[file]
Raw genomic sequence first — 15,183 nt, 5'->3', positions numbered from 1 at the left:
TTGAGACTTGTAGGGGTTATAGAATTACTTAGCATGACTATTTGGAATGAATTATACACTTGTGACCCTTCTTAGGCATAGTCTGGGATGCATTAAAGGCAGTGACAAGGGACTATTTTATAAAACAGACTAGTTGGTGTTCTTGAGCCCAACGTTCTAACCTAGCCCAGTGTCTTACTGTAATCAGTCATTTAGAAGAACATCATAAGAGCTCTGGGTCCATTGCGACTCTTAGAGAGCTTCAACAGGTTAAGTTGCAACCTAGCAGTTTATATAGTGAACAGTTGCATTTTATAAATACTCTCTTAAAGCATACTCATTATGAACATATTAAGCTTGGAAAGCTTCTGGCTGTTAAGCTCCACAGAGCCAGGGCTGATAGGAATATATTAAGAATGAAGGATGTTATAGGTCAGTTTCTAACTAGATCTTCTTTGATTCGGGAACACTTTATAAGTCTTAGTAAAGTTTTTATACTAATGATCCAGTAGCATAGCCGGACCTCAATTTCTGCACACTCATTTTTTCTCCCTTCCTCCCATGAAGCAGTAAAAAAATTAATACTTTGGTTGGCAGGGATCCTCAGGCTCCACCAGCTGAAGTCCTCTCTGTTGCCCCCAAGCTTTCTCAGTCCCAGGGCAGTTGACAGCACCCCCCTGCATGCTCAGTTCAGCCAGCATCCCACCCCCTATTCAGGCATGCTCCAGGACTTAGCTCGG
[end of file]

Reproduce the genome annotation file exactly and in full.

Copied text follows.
Raw genomic sequence first — 15,183 nt, 5'->3', positions numbered from 1 at the left:
TTGAGACTTGTAGGGGTTATAGAATTACTTAGCATGACTATTTGGAATGAATTATACACTTGTGACCCTTCTTAGGCATAGTCTGGGATGCATTAAAGGCAGTGACAAGGGACTATTTTATAAAACAGACTAGTTGGTGTTCTTGAGCCCAACGTTCTAACCTAGCCCAGTGTCTTACTGTAATCAGTCATTTAGAAGAACATCATAAGAGCTCTGGGTCCATTGCGACTCTTAGAGAGCTTCAACAGGTTAAGTTGCAACCTAGCAGTTTATATAGTGAACAGTTGCATTTTATAAATACTCTCTTAAAGCATACTCATTATGAACATATTAAGCTTGGAAAGCTTCTGGCTGTTAAGCTCCACAGAGCCAGGGCTGATAGGAATATATTAAGAATGAAGGATGTTATAGGTCAGTTTCTAACTAGATCTTCTTTGATTCGGGAACACTTTATAAGTCTTAGTAAAGTTTTTATACTAATGATCCAGTAGCATAGCCGGACCTCAATTTCTGCACACTCATTTTTTCTCCCTTCCTCCCATGAAGCAGTAAAAAAATTAATACTTTGGTTGGCAGGGATCCTCAGGCTCCACCAGCTGAAGTCCTCTCTGTTGCCCCCAAGCTTTCTCAGTCCCAGGGCAGTTGACAGCACCCCCCTGCATGCTCAGTTCAGCCAGCATCCCACCCCCTATTCAGGCATGCTCCAGGACTTAGCTCGG